While there is general agreement that trade improves economic welfare, financial integration has no significant effect. This is according to a new review of the empirical literature by economists at the IMF, traditionally devoted to the cause of open capital markets. This review finds no consensus that financial integration through open capital accounts yields any net benefits in growth at all — although the IMF insists in theory it ought to. Of the 14 papers reviewed, only three find that financial integration has a positive effect: another four find that effects are mixed; and the rest - seven - find no effect one way or the other. The absence of a clear conclusion suggests two possibilities. One is that financial integration has costs as well as benefits, making net benefits hard to spot. Second, unlike free trade, financial integration may be good for economies only if certain conditions are met. If countries meet these requirements they gain; if not, they lose.
This means that we need not come to an all-or-nothing judgment about capital flows, for we can get benefits if we reduce or eliminate the costs of integration by finding a middle-way. This is not easy; we can never eliminate the risk of financial crisis but we can reduce them. Chile has for example, demonstrated how this can be achieved by imposing holding period taxes subjecting imports of capital to a one-year 30 per cent non-interest bearing deposit. This tax succeeded in tilting the balance away from short-term towards longer-term inflows.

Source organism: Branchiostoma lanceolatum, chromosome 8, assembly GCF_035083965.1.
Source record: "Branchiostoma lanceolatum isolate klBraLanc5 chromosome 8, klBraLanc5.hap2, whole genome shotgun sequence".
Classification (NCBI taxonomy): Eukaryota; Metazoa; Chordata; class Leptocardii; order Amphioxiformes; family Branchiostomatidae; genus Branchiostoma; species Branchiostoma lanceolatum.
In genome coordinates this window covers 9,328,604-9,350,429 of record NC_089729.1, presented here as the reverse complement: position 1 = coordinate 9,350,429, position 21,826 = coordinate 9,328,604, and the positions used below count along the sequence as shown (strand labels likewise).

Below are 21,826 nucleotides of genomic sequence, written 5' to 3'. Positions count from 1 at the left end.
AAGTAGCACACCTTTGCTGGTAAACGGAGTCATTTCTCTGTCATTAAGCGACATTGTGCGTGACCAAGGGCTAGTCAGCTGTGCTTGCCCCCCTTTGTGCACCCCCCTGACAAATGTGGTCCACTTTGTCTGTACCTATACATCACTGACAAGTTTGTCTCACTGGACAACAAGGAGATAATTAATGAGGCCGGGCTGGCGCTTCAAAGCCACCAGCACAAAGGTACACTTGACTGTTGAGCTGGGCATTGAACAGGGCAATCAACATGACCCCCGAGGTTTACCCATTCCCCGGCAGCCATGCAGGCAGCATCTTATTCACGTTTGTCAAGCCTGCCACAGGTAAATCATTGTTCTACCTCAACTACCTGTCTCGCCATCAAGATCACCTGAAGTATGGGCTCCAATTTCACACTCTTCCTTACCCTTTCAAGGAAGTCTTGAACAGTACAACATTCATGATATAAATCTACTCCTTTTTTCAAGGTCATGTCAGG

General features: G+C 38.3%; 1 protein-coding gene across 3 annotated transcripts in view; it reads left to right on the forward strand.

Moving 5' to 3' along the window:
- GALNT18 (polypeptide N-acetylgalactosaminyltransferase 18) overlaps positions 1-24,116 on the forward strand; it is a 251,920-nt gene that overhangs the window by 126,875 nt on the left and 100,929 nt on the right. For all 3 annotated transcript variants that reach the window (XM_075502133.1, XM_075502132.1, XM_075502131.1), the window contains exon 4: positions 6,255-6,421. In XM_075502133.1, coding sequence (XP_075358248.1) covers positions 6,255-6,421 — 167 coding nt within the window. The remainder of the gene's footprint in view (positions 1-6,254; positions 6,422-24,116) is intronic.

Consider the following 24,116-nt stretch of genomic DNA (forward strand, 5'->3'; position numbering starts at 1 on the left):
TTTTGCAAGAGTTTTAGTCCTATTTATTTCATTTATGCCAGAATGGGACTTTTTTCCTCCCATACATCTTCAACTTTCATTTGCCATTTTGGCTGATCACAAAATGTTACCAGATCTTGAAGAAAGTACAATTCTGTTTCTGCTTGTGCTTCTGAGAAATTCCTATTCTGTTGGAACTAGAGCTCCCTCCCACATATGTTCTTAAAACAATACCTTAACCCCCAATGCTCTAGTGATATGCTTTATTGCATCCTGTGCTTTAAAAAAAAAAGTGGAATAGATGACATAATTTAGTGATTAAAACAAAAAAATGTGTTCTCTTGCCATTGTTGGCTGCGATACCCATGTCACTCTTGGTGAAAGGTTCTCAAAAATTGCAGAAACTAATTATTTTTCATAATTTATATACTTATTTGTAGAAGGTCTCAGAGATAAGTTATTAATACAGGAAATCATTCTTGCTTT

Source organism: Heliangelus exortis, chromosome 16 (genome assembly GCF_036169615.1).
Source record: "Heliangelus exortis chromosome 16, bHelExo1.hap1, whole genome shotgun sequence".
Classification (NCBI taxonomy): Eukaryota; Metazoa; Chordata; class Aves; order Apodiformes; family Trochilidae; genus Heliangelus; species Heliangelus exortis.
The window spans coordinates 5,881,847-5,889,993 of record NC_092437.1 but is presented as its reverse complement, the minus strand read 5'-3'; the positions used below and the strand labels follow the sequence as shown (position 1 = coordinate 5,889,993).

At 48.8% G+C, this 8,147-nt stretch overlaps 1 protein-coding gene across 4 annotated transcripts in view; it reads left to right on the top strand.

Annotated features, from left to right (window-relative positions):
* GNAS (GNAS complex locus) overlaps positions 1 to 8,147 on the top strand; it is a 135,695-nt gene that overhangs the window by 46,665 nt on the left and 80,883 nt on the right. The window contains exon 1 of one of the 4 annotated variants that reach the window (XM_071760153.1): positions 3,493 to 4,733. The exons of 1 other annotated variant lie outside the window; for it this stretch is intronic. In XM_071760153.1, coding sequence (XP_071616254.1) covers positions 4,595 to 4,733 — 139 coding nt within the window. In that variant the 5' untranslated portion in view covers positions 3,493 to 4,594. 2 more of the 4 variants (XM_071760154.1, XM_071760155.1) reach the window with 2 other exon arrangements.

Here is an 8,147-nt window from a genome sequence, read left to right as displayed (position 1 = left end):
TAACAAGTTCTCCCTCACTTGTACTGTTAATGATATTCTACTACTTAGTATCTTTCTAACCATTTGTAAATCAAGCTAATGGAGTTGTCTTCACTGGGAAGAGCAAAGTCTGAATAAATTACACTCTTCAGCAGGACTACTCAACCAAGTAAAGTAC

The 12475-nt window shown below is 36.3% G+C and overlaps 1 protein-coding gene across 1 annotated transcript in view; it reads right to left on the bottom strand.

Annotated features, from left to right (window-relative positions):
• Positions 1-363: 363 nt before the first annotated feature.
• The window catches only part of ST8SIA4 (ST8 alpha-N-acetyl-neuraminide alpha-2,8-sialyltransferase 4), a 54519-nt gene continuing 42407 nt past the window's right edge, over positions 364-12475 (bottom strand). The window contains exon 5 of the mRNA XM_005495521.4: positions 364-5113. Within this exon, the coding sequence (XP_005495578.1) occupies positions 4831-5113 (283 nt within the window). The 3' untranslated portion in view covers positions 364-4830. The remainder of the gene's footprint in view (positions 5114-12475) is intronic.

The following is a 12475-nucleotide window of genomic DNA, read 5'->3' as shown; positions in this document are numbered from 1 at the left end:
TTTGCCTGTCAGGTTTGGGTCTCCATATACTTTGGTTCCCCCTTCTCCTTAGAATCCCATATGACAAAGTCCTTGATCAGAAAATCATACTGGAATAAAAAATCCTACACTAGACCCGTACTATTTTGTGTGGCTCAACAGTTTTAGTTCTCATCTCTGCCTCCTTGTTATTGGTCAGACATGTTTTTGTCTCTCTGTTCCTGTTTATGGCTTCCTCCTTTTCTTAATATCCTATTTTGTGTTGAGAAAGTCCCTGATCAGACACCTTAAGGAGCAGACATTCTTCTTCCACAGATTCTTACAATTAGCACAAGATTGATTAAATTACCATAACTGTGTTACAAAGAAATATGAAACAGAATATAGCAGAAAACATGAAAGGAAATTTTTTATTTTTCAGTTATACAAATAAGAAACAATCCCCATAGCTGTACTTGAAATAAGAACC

The tax is simple and transparent; like tariffs, it still allows access to short-term capital, but at price. Other developing countries too should use this method until their financial systems are ready to participate properly in the global capital market. Malaysia overcame its financial crisis of 1997-1998 by using selective exchange controls to supervise all foreign currency transactions for financial (as opposed to trade) purposes. It was illegal even to take $ 100 abroad. The aim was to allow the authorities to ease fiscal and monetary policy without provoking a capital flight. It was a success. The Economist too supported these controls in the following words:
"This newspaper, too long, maintained that capital controls are always wrong. Yet the evidence reviewed in this survey shows that the global capital market is a turbulent and dangerous place, especially for poorly developed economies that may be ill equipped to navigate it. To be sure capital controls are not the best way to prepare; but for some countries, imposing certain kinds of control on capital will be wiser than making no preparations at all".